No Suspects Named in Latest Park Hill Shooting: Gang Related?

A weekend shooting in Park Hill has received relatively little attention.

One reason: The serious injury that resulted didn't end in death.

But the incident, which happened a little over a mile from an attempted gundown of a man as he put his baby in his car late last month, raises the possibility that a brief calm in gang violence that has shaken Park Hill and the Cole neighborhood may have been broken.

The first official word about the incident came via this Denver Police Department tweet, sent out on Saturday morning, May 9:

Here's an interactive graphic showing the area near the scene. If you have problems seeing the image, click "View on Google Maps."

The DPD followed up with a second Twitter note:

Apparently, said updates haven't been available, since there's been silence since then. The DPD has not yet confirmed that gangs were involved in the latest shooting, although speculation is rife that this is the case.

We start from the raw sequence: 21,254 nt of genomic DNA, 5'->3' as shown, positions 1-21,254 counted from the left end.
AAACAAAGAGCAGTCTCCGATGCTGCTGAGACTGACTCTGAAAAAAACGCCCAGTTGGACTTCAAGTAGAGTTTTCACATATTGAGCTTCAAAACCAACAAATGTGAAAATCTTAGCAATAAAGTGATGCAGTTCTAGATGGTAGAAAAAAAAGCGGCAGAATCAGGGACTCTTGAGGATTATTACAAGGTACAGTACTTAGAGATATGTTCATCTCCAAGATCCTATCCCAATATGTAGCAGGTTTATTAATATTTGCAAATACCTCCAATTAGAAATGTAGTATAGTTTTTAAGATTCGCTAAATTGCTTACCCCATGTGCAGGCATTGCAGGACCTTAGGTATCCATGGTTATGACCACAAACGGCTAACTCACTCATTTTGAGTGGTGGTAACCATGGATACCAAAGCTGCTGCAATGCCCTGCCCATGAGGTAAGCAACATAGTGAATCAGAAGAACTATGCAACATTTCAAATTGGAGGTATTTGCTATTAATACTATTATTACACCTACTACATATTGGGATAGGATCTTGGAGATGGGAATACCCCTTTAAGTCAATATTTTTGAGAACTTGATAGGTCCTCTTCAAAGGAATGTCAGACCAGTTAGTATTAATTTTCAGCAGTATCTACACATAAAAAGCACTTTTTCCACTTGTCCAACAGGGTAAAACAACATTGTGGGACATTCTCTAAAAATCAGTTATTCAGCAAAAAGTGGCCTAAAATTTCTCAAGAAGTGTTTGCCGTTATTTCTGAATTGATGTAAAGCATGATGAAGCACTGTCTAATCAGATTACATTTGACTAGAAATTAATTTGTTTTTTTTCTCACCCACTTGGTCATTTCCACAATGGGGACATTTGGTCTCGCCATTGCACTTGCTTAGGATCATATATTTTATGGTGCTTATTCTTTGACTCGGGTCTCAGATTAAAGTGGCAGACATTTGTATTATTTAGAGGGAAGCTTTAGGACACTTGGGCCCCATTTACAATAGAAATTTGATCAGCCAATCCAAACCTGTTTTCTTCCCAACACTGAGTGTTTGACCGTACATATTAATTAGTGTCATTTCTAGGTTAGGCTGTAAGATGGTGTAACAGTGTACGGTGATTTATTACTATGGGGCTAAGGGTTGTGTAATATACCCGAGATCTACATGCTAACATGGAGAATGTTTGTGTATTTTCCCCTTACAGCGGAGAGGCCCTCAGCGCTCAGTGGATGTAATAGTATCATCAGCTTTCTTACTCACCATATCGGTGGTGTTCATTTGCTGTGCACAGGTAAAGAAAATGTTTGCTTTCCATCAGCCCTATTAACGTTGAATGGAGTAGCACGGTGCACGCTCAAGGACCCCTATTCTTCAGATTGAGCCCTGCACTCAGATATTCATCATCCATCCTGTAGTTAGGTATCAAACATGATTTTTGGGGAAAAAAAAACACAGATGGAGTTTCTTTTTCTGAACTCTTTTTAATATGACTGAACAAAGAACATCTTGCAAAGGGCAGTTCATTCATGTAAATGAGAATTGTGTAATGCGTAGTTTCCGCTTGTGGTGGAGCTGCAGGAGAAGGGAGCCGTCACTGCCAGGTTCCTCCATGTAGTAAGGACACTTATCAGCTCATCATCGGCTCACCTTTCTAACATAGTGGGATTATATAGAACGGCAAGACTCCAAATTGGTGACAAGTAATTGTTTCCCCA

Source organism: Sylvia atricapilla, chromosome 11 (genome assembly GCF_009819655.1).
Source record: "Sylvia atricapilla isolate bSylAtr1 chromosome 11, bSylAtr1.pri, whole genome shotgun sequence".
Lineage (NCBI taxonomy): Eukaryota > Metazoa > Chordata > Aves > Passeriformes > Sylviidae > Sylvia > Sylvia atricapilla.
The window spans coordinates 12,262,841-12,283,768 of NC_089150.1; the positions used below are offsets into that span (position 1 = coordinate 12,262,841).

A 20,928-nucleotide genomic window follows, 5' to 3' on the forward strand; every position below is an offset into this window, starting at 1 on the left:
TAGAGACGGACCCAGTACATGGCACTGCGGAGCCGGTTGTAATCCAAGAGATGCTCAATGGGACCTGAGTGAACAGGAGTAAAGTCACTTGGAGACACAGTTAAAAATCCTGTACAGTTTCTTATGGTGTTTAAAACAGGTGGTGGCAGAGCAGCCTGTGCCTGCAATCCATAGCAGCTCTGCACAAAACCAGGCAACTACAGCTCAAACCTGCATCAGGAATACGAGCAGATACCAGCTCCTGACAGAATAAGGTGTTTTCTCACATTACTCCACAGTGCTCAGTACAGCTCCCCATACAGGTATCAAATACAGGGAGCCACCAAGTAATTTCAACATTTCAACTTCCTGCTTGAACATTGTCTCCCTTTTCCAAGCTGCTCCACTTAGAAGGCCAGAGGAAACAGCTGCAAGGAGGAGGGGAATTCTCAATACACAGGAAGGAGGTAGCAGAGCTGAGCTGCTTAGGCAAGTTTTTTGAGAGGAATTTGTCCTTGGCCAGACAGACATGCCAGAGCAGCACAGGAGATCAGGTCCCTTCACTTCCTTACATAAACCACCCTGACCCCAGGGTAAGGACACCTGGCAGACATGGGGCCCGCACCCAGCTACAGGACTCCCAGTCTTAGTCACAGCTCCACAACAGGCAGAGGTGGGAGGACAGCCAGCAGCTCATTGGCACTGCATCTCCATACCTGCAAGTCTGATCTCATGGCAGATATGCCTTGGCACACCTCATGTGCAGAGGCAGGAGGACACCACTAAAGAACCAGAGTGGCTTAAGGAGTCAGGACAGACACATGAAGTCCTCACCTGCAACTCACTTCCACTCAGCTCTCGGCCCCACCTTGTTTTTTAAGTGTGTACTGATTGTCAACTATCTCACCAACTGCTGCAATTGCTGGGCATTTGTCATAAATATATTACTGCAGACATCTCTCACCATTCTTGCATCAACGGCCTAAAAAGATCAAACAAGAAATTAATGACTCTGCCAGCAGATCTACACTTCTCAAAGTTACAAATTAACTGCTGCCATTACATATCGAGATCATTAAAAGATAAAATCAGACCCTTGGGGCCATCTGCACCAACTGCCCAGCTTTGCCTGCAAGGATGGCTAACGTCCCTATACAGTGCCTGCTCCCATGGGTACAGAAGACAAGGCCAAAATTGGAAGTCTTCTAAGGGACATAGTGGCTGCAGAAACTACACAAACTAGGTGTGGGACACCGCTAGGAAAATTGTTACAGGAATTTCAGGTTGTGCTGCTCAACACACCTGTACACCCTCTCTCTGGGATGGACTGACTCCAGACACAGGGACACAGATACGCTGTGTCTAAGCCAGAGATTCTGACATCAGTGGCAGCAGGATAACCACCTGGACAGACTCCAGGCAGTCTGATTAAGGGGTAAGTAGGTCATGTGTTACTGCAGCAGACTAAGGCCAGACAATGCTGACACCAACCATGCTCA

A few news agencies showed up at the scene, including 9News, which tweeted this photo:

Overall, however, there's been precious little coverage of the incident. This suggests that, unfortunately, shootings in Park Hill and neighboring areas are becoming increasingly routine.

But incidents like this one shouldn't be overlooked. As anti-gang advocate Reverend Leon Kelly recently told us, tensions among rival gangs divided by race — he refers to them as the "blacks" and the "browns" — are rising due in part to the gentrification that has taken place in the area.

He believes the influx of affluent residents is shrinking gang territory, forcing combatants into closer and closer proximity and causing them to fight over shrinking pieces of the pie.

The previous Park Hill shooting noted above took place near 33rd and Krameria, a mile-plus from 25th and Fairfax. Kelly believes the former was related to an attack near 35th and Williams, in Cole, that hurt one man and killed another, Dominique Perez.

Of course, gang warfare in these areas was hardly unknown prior to gentrification, as this Twitter user notes:

If you have information about any of these cases, you're encouraged to contact the Denver Police Department at 720-913-2000 or Crime Stoppers at 720-913-STOP (7867).
Send your story tips to the author, Michael Roberts.
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Michael Roberts has written for Westword since October 1990, serving stints as music editor and media columnist. He currently covers everything from breaking news and politics to sports and stories that defy categorization.
Contact: Michael Roberts